Abdel Razaq Zorgi, a 32-year-old journalist, set himself on fire yesterday in Tunisia. He posted a video online before self-immolation in the struggling provincial city of Kasserine. He described his desperation and called for a revolt. Also, he expressed frustration at unemployment and the unfulfilled promises of Tunisia's 2011 Arab Spring revolution. According to authorities, Zorgi died of his injuries soon after he was taken to the hospital.
Protests erupted in Tunisia post this and it led to clashes with police and nationwide concern. Police fired tear gas at dozens of people who had set tyres ablaze and blocked the main street. Six members of the security forces were injured and nine protesters were detained, interior ministry spokesperson Sofiane al-Zaq said Tuesday.
There was brief calm for Zorgi's funeral, post which, people took to the streets again. Tensions were being reported in other places too.
In late 2010, in protest of police harassment, unemployment and corruption, a street vendor set himself on fire and this led to nationwide protests fuelled by social media. It brought down Tunisia's
long-time authoritarian president in 2011. This ushered in democracy for Tunisia and unleashed similar movements around the Arab world.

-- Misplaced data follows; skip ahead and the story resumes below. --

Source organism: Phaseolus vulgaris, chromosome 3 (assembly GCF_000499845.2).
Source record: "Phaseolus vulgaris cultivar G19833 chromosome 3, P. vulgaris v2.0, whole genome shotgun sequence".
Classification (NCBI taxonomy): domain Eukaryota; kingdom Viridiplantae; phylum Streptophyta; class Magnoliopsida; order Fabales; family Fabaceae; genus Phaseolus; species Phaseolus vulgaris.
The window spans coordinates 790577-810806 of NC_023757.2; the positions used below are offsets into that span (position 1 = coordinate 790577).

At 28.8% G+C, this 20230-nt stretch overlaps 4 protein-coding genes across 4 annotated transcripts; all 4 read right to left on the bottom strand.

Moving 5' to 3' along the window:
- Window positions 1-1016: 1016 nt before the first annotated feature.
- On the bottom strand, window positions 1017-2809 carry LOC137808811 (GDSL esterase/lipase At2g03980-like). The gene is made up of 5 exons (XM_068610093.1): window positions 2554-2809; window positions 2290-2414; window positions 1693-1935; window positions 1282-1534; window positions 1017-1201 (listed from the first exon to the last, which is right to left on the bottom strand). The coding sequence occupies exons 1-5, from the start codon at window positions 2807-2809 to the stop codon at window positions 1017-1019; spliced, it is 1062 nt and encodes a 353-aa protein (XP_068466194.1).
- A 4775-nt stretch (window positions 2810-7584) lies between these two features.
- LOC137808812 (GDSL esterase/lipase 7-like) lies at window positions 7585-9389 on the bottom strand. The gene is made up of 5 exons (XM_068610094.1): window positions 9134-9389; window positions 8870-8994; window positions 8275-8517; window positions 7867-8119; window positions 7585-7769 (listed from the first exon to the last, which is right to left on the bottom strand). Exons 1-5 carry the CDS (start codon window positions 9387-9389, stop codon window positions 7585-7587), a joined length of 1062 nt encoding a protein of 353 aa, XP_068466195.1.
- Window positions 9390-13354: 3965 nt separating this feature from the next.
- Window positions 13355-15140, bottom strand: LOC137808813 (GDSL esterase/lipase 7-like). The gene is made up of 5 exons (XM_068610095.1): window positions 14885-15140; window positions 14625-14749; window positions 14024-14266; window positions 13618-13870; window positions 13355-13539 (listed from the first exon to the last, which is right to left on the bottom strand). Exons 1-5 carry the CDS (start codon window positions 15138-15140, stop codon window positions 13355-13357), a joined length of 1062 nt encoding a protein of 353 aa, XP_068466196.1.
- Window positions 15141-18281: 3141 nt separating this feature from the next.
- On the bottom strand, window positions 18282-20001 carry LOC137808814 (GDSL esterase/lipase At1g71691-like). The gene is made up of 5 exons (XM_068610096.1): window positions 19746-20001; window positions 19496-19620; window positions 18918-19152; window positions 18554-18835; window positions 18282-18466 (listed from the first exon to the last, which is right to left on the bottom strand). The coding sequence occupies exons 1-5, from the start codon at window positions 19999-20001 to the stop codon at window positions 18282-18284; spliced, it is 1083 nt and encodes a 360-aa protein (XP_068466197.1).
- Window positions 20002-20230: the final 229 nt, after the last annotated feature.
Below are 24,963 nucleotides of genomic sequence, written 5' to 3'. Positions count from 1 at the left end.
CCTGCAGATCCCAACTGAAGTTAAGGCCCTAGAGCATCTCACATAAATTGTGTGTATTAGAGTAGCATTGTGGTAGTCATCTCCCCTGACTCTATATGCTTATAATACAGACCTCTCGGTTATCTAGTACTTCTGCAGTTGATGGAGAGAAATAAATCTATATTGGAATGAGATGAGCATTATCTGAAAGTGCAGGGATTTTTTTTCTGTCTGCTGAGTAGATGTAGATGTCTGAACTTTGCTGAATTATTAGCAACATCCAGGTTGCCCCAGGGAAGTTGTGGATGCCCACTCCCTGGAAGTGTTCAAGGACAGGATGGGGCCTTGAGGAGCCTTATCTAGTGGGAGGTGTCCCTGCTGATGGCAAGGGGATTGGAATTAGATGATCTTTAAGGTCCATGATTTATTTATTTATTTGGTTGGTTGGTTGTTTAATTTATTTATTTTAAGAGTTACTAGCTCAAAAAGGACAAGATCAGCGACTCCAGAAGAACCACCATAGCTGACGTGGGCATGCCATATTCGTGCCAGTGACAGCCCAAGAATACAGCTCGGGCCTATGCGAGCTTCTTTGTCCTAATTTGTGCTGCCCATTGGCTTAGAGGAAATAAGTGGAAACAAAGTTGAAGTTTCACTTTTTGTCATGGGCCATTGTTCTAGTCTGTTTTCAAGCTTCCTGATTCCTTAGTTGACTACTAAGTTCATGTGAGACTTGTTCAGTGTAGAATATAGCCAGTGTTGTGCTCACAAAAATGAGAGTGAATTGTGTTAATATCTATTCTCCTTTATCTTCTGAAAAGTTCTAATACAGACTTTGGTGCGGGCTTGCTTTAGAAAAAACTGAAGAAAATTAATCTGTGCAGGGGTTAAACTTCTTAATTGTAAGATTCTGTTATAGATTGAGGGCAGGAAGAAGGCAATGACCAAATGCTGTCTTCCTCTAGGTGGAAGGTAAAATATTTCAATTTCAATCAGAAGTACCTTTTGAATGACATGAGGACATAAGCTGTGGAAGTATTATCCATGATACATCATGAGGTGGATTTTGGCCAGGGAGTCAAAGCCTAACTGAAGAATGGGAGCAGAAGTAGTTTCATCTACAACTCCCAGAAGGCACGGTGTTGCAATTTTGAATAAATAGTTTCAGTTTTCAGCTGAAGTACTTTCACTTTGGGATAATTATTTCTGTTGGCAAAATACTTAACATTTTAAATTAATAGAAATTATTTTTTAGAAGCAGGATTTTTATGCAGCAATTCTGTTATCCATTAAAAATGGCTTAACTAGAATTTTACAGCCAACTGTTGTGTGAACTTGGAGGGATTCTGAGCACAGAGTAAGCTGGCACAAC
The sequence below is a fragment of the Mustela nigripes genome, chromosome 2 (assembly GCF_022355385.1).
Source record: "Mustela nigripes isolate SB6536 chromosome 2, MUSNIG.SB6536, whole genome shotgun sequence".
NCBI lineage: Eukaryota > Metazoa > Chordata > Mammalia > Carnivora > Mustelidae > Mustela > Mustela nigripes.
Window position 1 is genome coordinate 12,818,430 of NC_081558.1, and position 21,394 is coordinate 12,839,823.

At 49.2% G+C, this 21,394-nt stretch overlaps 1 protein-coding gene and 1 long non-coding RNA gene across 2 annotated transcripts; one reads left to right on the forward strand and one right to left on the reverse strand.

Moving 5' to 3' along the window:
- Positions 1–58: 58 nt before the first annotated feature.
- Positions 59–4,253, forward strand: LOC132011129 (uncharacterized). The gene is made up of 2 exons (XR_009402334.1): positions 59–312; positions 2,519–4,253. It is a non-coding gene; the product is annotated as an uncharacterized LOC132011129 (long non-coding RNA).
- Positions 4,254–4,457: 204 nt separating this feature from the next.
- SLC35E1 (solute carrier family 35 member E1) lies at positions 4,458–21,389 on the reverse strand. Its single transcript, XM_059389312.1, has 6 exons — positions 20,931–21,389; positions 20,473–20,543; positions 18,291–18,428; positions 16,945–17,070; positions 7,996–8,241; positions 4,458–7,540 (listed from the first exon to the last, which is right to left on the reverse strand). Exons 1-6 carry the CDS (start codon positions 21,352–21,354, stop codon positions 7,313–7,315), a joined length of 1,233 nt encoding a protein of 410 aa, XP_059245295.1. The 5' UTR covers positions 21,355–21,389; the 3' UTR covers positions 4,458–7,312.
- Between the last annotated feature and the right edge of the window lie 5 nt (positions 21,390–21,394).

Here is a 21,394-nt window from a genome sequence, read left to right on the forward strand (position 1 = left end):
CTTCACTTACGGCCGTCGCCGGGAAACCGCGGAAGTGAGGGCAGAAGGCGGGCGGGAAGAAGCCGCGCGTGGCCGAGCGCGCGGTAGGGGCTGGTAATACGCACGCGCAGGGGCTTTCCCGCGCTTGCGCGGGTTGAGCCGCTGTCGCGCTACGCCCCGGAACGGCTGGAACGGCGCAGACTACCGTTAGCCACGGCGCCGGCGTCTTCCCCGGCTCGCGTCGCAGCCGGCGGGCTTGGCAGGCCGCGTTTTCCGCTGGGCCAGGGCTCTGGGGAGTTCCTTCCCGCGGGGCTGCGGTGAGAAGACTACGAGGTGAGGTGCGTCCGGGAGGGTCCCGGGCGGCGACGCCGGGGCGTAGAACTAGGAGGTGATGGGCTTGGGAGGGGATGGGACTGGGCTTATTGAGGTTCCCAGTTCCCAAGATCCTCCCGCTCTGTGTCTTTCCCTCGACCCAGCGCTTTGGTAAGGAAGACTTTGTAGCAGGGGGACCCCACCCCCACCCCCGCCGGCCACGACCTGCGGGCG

Despite the country's transition to democracy after overthrowing Zine el-Abidine Ben Ali, the authorities still struggle to improve poor living conditions. Unemployment and poverty are high, and the area has struggled for years against extremists in the nearby mountains who are linked to al-Qaida and the Islamic State group.
The Tunisian National Journalists' Union called for demonstrations and a possible strike in response to the journalist's death. In a statement, it accused the state of contributing to Zorgi's death by not cracking down on corruption.
Tunisian reporters expressed solidarity with Zorgi, lamenting precarious conditions for freelancers with no legal protections and low pay amid Tunisia's struggling economy.
"The reasons for this young man's suicide are poverty and marginalization, as well as the fragile situation of most journalists," said Latifa Labiadh of radio station Ama.
With inputs from AFP